Diuretics
Loop diuretics are the cornerstones for treating excess fluid in people with ADHF. These may include furosemide, bumentanide, and toresamide. Although they’re very effective for fluid removal, under certain circumstances loop diuretics can also lead to electrolyte depletion and/or kidney injury. Doctors will decide upon different treatments – high-dose vs. low-dose, IV or oral medication – or combinations, depending on how severe the fluid overload. Because electrolyte imbalances and other unwanted effects can occur, patients on aggressive diuretic treatment need to be monitored closely.

Aquaresis
Another method of removing excess fluid is known as aquaresis, which involves the removal of water without disrupting the electrolyte balance. In this regard, a therapy, tolvaptan, has been studied in patients with ADHF. One study, called the EVEREST trial, looked at symptoms and mortality in HF patients who were treated with tolvaptan and standard medical therapy or standard therapy alone.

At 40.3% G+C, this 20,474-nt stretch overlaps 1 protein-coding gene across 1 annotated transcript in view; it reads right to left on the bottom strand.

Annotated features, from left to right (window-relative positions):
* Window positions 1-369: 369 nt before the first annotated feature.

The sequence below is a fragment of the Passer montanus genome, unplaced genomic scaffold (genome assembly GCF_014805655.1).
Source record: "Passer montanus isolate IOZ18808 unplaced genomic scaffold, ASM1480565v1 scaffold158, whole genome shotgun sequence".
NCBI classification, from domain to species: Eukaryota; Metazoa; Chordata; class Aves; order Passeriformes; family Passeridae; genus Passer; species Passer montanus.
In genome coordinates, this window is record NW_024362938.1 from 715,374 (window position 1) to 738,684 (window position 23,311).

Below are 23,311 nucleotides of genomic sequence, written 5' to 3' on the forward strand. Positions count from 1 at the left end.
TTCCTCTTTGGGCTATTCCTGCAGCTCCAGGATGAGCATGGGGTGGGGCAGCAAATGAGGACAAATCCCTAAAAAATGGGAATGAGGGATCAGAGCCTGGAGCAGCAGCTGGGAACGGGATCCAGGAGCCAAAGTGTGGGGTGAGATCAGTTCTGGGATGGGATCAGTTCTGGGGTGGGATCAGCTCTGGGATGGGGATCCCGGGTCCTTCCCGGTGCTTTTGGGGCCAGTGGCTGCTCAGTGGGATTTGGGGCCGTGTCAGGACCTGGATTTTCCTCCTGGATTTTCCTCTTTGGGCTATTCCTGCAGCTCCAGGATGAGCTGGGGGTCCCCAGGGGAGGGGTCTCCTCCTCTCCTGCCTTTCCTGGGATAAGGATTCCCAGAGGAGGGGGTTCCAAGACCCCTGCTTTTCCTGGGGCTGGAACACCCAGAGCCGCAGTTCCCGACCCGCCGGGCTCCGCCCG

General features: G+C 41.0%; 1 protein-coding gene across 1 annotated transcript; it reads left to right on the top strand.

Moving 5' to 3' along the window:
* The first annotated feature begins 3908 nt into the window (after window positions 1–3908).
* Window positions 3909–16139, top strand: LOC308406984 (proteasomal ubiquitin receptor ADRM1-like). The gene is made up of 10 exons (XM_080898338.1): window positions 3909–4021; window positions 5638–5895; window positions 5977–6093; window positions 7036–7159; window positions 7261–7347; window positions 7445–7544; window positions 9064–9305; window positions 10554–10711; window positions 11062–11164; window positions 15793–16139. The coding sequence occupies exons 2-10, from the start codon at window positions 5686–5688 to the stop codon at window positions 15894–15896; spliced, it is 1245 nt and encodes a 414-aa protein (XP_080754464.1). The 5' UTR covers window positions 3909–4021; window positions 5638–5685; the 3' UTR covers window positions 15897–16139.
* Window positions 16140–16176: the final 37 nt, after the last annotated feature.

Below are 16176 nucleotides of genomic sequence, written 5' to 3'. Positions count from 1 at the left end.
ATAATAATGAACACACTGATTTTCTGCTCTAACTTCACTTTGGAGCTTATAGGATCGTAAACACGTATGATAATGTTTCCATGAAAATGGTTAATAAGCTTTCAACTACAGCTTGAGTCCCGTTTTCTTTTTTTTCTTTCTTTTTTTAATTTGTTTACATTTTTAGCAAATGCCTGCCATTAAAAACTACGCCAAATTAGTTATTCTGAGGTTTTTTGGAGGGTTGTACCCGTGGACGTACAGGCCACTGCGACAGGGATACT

There is still a lot of debate over the most effective and safe method to remove fluid in HF patients.

Although there was a modest improvement in symptoms after 24 hours, there was no change in mortality risk. Therefore, it’s not clear whether tolvaptan should be used in routine HF treatment, but more research will look into this possibility. It may be best used in ADHF patients who have hyponatremia (low sodium levels), a state that can be associated with HF.

Ultrafiltration